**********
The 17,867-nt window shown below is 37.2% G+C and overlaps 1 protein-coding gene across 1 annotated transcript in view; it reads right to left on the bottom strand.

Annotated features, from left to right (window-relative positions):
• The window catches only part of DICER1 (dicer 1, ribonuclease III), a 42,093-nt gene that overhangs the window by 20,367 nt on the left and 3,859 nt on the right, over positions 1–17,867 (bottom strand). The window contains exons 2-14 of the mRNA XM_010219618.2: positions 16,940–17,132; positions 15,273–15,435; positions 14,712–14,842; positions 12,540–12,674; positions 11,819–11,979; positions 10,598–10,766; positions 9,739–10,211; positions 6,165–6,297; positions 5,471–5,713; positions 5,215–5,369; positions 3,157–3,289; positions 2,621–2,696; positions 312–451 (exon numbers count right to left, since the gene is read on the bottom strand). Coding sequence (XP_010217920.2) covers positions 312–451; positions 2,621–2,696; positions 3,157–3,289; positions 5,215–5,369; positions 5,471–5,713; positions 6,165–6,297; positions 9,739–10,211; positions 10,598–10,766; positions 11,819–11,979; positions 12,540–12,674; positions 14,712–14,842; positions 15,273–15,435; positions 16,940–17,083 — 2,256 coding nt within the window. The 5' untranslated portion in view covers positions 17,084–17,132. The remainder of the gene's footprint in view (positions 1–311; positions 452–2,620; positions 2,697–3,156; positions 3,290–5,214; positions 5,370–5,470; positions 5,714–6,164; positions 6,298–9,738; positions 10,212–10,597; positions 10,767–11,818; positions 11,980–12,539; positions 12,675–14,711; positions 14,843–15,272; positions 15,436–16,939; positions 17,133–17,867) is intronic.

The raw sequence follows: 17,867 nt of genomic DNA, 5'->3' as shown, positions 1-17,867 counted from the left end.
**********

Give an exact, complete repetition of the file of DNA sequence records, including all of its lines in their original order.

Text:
The 17,867-nt window shown below is 37.2% G+C and overlaps 1 protein-coding gene across 1 annotated transcript in view; it reads right to left on the bottom strand.

Annotated features, from left to right (window-relative positions):
• The window catches only part of DICER1 (dicer 1, ribonuclease III), a 42,093-nt gene that overhangs the window by 20,367 nt on the left and 3,859 nt on the right, over positions 1–17,867 (bottom strand). The window contains exons 2-14 of the mRNA XM_010219618.2: positions 16,940–17,132; positions 15,273–15,435; positions 14,712–14,842; positions 12,540–12,674; positions 11,819–11,979; positions 10,598–10,766; positions 9,739–10,211; positions 6,165–6,297; positions 5,471–5,713; positions 5,215–5,369; positions 3,157–3,289; positions 2,621–2,696; positions 312–451 (exon numbers count right to left, since the gene is read on the bottom strand). Coding sequence (XP_010217920.2) covers positions 312–451; positions 2,621–2,696; positions 3,157–3,289; positions 5,215–5,369; positions 5,471–5,713; positions 6,165–6,297; positions 9,739–10,211; positions 10,598–10,766; positions 11,819–11,979; positions 12,540–12,674; positions 14,712–14,842; positions 15,273–15,435; positions 16,940–17,083 — 2,256 coding nt within the window. The 5' untranslated portion in view covers positions 17,084–17,132. The remainder of the gene's footprint in view (positions 1–311; positions 452–2,620; positions 2,697–3,156; positions 3,290–5,214; positions 5,370–5,470; positions 5,714–6,164; positions 6,298–9,738; positions 10,212–10,597; positions 10,767–11,818; positions 11,980–12,539; positions 12,675–14,711; positions 14,843–15,272; positions 15,436–16,939; positions 17,133–17,867) is intronic.

The raw sequence follows: 17,867 nt of genomic DNA, 5'->3' as shown, positions 1-17,867 counted from the left end.